Bohemian Style Absinthe (Czech Style)
Time to add a little flair to your absinthe game! The Bohemian Style Absinthe adds a little fire to the mix – this method (or gimmick some would say) was introduced in the 1990’s by Czech Absinthe producers.
This method is not recommended because it can be dangerous due to the high alcohol content in absinthe.
To pull off this show of dramatic flair, drip some absinthe onto your sugar cube, sitting on the absinthe spoon, and light it on fire for approximately 1 minute. The fire will caramelize the sugar as it drips down into the absinthe in the glass (the caramelized sugar adds an additional layer of flavor. This unusual method uses 1/2 the water of the French method, and thus making it a stronger drink.
Try some of these other favorite Absinthe cocktails
This drink is considered by historians as the first cocktail ever invented. It was originally created by a New Orleans pharmacy in the early 19th century to ward off tropical malaise.
1 1/2 ounces absinthe
2 ounces Cognac
3 dashes Peychaud’s Bitters
1/2 teaspoon granulated sugar
Shake with ice and strain into an old-fashion glass (or an egg-cup, garnish with lemon peel.
This cocktail is a staple at The Old Absinthe House in New Orleans. There are many variations of this drink. It is also one of the finest “morning after” remedies you will ever taste.
1 1/2 ounces absinthe
1/2 ounce Orgeat Syrup*
1 egg white
1/2 ounce cream
4 ounces shaved or crushed ice
* Orgeat Syrup is a sweet syrup made from almonds, sugar, and either rose water or orange-flower water.
Combine all ingredients in a blender, blend for 5 seconds and serve in a chilled cocktail glass.
Ernest Hemingway’s Death in the Afternoon Cocktail:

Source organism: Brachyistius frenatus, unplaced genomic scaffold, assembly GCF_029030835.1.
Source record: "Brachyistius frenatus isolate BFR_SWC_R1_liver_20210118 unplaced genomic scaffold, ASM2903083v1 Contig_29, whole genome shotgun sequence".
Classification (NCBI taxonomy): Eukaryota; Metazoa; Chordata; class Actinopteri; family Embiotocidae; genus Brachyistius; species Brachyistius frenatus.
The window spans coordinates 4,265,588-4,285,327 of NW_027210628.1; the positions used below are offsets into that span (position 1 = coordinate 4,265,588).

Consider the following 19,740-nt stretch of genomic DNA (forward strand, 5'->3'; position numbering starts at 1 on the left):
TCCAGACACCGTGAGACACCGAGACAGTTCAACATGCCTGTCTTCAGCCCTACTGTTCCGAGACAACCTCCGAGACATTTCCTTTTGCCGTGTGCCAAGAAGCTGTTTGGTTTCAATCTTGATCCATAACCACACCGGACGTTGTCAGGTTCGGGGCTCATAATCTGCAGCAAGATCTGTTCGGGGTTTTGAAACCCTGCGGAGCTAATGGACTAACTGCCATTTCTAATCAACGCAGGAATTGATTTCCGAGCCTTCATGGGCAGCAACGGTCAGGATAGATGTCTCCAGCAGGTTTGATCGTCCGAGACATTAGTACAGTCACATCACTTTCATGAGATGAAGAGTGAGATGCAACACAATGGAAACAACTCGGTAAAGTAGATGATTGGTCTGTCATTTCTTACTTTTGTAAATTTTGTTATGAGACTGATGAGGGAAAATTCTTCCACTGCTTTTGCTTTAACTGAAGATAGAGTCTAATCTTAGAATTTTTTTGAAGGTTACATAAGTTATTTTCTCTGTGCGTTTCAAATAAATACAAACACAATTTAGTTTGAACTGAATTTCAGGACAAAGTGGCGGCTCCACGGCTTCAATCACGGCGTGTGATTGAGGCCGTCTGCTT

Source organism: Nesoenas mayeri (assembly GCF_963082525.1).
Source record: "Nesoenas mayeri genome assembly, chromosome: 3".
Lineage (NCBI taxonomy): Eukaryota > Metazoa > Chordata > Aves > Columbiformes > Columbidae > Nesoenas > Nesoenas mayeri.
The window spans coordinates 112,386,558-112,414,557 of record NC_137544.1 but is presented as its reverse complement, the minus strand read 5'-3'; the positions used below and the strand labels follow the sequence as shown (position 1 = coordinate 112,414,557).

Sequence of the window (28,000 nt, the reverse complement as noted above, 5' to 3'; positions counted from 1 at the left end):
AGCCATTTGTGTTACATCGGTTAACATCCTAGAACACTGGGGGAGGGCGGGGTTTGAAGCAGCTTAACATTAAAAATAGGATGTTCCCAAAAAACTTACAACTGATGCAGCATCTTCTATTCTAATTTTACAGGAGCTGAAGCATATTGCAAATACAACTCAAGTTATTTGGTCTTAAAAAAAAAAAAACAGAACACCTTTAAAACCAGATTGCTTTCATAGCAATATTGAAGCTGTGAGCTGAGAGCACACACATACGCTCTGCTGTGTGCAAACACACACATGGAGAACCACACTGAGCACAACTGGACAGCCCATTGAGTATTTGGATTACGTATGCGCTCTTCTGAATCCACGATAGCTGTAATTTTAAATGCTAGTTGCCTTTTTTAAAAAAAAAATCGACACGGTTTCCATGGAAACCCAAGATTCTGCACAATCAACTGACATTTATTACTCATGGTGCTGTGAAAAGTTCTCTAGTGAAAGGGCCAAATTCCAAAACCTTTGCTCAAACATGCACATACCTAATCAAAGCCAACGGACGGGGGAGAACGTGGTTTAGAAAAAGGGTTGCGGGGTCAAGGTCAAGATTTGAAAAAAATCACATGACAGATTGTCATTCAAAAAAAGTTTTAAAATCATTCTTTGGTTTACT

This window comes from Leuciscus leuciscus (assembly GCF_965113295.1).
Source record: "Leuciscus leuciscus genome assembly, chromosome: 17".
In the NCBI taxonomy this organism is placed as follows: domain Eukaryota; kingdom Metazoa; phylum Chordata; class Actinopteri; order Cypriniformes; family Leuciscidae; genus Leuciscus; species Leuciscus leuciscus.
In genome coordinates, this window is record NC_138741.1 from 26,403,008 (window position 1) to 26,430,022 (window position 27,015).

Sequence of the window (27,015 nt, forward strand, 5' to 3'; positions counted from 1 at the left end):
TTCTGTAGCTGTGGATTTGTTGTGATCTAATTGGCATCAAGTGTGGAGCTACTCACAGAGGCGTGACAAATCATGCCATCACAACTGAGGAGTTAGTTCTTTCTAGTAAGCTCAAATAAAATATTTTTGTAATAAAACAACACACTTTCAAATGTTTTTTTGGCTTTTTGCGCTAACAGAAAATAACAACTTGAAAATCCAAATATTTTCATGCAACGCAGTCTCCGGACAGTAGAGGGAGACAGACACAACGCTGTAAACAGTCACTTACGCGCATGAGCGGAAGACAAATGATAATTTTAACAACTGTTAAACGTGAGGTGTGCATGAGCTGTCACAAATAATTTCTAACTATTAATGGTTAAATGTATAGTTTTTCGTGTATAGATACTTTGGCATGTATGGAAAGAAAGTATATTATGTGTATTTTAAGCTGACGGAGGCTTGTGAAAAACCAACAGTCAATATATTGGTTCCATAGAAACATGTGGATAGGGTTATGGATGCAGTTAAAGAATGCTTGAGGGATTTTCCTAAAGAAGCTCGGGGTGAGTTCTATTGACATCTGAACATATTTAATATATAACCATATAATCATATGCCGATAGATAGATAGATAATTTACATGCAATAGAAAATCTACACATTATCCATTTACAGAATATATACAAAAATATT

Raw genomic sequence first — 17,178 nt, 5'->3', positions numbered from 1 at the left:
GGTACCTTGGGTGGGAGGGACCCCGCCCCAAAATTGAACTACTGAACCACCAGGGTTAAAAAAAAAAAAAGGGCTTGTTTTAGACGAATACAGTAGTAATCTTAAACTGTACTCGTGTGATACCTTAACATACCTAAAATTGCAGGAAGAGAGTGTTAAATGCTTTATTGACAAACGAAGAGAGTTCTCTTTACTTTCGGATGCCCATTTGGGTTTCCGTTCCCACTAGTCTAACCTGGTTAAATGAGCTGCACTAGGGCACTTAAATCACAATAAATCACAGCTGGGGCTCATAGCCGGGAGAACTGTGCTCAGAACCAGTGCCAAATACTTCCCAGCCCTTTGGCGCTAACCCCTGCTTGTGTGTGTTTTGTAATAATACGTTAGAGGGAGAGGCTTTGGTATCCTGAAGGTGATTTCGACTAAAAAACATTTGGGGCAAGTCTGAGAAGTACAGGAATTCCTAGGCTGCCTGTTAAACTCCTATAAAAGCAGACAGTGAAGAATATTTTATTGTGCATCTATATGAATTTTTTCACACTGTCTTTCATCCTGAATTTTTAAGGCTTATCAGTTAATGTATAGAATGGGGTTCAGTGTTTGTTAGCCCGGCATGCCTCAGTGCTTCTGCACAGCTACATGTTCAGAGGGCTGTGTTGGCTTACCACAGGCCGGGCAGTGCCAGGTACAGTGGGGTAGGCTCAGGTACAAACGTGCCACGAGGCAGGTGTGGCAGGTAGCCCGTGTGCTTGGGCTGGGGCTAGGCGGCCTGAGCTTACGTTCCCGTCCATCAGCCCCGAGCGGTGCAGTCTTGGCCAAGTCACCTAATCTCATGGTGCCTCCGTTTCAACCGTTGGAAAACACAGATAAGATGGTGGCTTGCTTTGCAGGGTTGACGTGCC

A recipe verified in the 1935 humoristic celebrities’ cocktail book titled, So Red the Nose, or Breath in the Afternoon. Hemingway wrote: “This was arrived at by the author and three officers of the H.M.S. Danae after having spent seven hours overboard trying to get Capt. Bra Saunders’ fishing boat off a bank where she had gone with us in a N.W. gale.”
Pour one (1) jigger absinthe into a Champagne glass.
Add iced Champagne until it attains the proper opalescent milkiness.
Drink three to five of these slowly.
Absinthe Martini – European style:
The mixture below was created around the beginning of the 20th century, when it became fashionable in France to drink American-style’ cocktails.
1 1/2 ounces dry vermouth
1 dash absinthe
1 dash orange bitters
Shake with ice and strain into a cocktail glass.
Green Fairy Cocktail:
1 ounce absinthe
1 ounce water
Juice of 1 lemon
2 teaspoons egg white
1 dash Angostura bitters
Shake thoroughly with ice and strain into a cocktail glass.
Thanks for stopping by! New blogs coming next week! We’ve got another fun post on Floriography coming up – and part two of our cocktails throughout the ages coming up!
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Absinthe, Cocktails, by Kathy Hamlim.
Absinthe: History in a Bottle, by Barnaby Conrad III, published by Chronicle books, 1988.
Absinthe: The Cocaine of the Nineteenth Century, by Doris Laniers, published by McFarland Books, 1995.
The Virtual Absinthe Museum.
Famous Absinthe Drinkers, by Randal Huiskens.
Handy-Book of Curious Information, by William S.Walsh, published by Omnigraphi, 1998.
The Hemingway Cookbook, by Craig Boreth, published by Chicago Review Press, 1998.
The Savory Cocktail Book, by Harry Craddock.
The Wormwood Society.